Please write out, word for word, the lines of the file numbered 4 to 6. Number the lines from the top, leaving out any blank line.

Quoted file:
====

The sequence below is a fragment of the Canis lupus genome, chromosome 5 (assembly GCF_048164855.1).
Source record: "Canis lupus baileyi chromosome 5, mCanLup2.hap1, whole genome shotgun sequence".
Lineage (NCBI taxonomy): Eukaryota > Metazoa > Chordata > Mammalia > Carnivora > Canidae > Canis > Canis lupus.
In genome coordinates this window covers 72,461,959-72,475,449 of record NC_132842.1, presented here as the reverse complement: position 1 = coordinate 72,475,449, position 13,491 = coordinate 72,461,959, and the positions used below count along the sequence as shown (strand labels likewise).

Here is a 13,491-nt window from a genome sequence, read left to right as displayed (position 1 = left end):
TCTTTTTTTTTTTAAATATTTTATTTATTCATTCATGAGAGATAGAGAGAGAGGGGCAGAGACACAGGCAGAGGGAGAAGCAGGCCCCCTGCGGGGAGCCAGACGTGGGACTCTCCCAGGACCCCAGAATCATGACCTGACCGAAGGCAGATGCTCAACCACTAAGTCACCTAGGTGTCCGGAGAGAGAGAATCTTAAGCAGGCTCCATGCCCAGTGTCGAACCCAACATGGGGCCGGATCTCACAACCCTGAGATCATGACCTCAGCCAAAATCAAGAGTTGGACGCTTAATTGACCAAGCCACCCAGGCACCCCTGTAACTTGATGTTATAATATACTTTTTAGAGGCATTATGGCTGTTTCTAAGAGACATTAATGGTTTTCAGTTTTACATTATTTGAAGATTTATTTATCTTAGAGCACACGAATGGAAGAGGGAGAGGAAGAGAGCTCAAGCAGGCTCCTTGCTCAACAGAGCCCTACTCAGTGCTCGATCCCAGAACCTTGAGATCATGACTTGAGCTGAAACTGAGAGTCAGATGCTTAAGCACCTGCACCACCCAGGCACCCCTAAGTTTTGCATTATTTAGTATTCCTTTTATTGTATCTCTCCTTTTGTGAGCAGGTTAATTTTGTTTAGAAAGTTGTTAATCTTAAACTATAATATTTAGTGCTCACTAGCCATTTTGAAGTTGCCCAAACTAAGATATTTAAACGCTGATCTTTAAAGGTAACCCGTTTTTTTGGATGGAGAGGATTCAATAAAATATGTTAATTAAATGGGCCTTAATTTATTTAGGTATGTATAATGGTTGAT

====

In genome coordinates this window covers 72,461,959-72,475,449 of record NC_132842.1, presented here as the reverse complement: position 1 = coordinate 72,475,449, position 13,491 = coordinate 72,461,959, and the positions used below count along the sequence as shown (strand labels likewise).

Here is a 13,491-nt window from a genome sequence, read left to right as displayed (position 1 = left end):
TCTTTTTTTTTTTAAATATTTTATTTATTCATTCATGAGAGATAGAGAGAGAGGGGCAGAGACACAGGCAGAGGGAGAAGCAGGCCCCCTGCGGGGAGCCAGACGTGGGACTCTCCCAGGACCCCAGAATCATGACCTGACCGAAGGCAGATGCTCAACCACTAAGTCACCTAGGTGTCCGGAGAGAGAGAATCTTAAGCAGGCTCCATGCCCAGTGTCGAACCCAACATGGGGCCGGATCTCACAACCCTGAGATCATGACCTCAGCCAAAATCAAGAGTTGGACGCTTAATTGACCAAGCCACCCAGGCACCCCTGTAACTTGATGTTATAATATACTTTTTAGAGGCATTATGGCTGTTTCTAAGAGACATTAATGGTTTTCAGTTTTACATTATTTGAAGATTTATTTATCTTAGAGCACACGAATGGAAGAGGGAGAGGAAGAGAGCTCAAGCAGGCTCCTTGCTCAACAGAGCCCTACTCAGTGCTCGATCCCAGAACCTTGAGATCATGACTTGAGCTGAAACTGAGAGTCAGATGCTTAAGCACCTGCACCACCCAGGCACCCCTAAGTTTTGCATTATTTAGTATTCCTTTTATTGTATCTCTCCTTTTGTGAGCAGGTTAATTTTGTTTAGAAAGTTGTTAATCTTAAACTATAATATTTAGTGCTCACTAGCCATTTTGAAGTTGCCCAAACTAAGATATTTAAACGCTGATCTTTAAAGGTAACCCGTTTTTTTGGATGGAGAGGATTCAATAAAATATGTTAATTAAATGGGCCTTAATTTATTTAGGTATGTATAATGGTTGAT